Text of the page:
Keel: They’re always called spacecraft, even today. You pick up the UFO fan magazines and they’re always talking about the craft, and what people are mostly seeing are lights, not objects. The solid objects are very rare, and when you really investigate those cases they fall apart.

I had a friend who saw objects and photographed them and what had turned out on the photographs was entirely different from what he saw, which often happens with the UFO thing. But he had seen these huge things rising up out of fields and so on, and a lot of other people saw the same things.

High Times: What have you seen?

Keel: I’ve seen a lot of the lights in the sky, a lot of them. I’ve seen—I’ve lost count—I’ve seen maybe fifty or seventy-five of these; they’re very special lights. If you see one, you know how different they are from any other light. But once you’ve seen these lights, you know that it can’t be a star or any other thing that’s in the sky. It’s a special kind of light that there’s no way to describe. People usually try to describe it as a diamondlike light, but it’s a very special kind of thing. The strobe lights on airplanes don’t come close.

When I first got into this, I used to drive out to the airport at night and sit there and watch the planes entering and leaving and I became familiar with every kind of light that the airplanes carry, just for that reason, so I would be able to recognize, but then when I was down in West Virginia, in those days, in the ’60s, these objects were flying like an airline on a regular schedule, and they’d say, “Well, if you want to see a flying saucer, come out at eight o’clock on Wednesday night, they go over every week at that time.” And you would go out at eight o’clock on Wednesday night and there would go one of these strange lights, and sometimes they seemed to be very low in the sky. One night we tried to chase them with a private airplane. We couldn’t chase them because they would just take off, zip, like that, and be gone, and we tried all sorts of ways of finding out something about them, but—

High Times: Did you ever see any other physical evidence, like burnt ground?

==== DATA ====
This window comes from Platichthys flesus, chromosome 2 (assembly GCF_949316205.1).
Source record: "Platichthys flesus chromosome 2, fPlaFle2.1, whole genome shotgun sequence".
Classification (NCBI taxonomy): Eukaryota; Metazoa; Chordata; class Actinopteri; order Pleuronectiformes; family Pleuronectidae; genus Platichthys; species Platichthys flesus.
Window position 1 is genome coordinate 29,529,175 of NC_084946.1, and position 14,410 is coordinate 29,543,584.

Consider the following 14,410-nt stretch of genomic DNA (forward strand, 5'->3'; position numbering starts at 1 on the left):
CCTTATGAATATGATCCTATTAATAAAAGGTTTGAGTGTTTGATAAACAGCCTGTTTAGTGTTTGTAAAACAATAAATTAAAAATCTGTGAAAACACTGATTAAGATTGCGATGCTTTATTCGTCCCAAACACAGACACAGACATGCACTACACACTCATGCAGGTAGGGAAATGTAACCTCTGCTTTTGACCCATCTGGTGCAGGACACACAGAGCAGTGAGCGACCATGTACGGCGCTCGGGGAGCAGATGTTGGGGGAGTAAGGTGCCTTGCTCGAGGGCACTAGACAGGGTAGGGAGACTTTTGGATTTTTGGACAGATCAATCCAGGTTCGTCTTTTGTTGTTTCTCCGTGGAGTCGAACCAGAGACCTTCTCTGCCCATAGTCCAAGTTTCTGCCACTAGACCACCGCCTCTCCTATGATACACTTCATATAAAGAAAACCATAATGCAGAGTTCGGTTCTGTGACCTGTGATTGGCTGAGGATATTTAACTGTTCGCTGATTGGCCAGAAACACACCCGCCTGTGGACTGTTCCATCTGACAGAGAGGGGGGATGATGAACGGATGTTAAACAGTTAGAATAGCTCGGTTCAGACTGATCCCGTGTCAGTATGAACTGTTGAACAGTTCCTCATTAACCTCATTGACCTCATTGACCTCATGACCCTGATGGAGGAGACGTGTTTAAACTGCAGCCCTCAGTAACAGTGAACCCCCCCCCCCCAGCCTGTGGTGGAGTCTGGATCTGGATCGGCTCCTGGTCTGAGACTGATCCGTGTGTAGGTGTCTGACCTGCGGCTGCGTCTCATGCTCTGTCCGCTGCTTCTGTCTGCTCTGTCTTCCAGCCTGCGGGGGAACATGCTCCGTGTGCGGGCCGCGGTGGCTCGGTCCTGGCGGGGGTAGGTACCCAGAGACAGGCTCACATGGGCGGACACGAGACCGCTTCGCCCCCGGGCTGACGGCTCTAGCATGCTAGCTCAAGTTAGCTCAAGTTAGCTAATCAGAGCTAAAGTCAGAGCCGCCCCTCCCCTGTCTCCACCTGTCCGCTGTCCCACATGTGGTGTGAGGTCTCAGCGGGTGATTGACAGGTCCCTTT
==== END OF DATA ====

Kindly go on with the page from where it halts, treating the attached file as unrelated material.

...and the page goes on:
Keel: Oh, yeah, we’ve had things like rings, but in earlier times they used to call them fairy rings. These are circles in the fields that sometimes are burnt, sometimes the grass is just knocked down, pressed down like something round has landed there. The weirdest thing was in Ohio—a lovely dog, a farm dog, had been crushed to death in the center of one of these circles, and the local veterinarian said that every bone in the dog’s body had been crushed. It was like some very heavy thing had landed on this dog, this poor dog in the field, and that there was a circle of crushed grass around it.

High Times: First animal mutilation.

Keel: Well, there were a lot of animal mutilations in those days in Ohio and West Virginia, and I was checking those as sort of an extra added thing. They seemed to be related to the UFOs but I couldn’t figure out how. There was one case where a cow in Ohio had been cut in half, like a big pair of scissors had just cut it right in half, and I couldn’t figure out—suppose you wanted to do that to a cow, how would you do it? I mean, you’d have to build a huge buzz saw or something and run it through the buzz saw, and the cut was absolutely clean and there was no blood oozing. There should have been a lot of blood from something like that, but there was no blood.

And about four years ago a man in Mexico turned up in the same unfortunate condition. Some people were driving on a highway in Mexico and something hit their car. They stopped the car and it was one half of a man’s body, and then some distance away they found the other half and the body had been cut right in half and they don’t know what happened to him. He was an elderly man. They don’t know what happened to him and how it happened, but it’s pretty scary that these things happen at all.

I also remember some people that I knew in West Virginia who had a little puppy, you know, a lovable little puppy like puppies are, and they let it out one night and as soon as it went out the door it let out a little yelp and they went outside and the dog was lying dead and there was a little cut in his body and the heart had been removed, and this is in like a matter of a minute or two minutes that they let him out, and I examined the body of this dog and I don’t know how the hell they did it. Somebody or something made a cut, a little cut, and reached in and removed the heart, and all in the space of a few seconds. There’s no animal that would do that. You try to blame owls or whatever. No way.

We don’t know what happened to that poor little puppy. There are a lot of dog disappearances during UFOs. Many dogs disappear. Often the dog will go running out of the house yelling and barking at something in the field and the people will see something in the field, and the dog will never come back and it’s a mystery what happens to these dogs.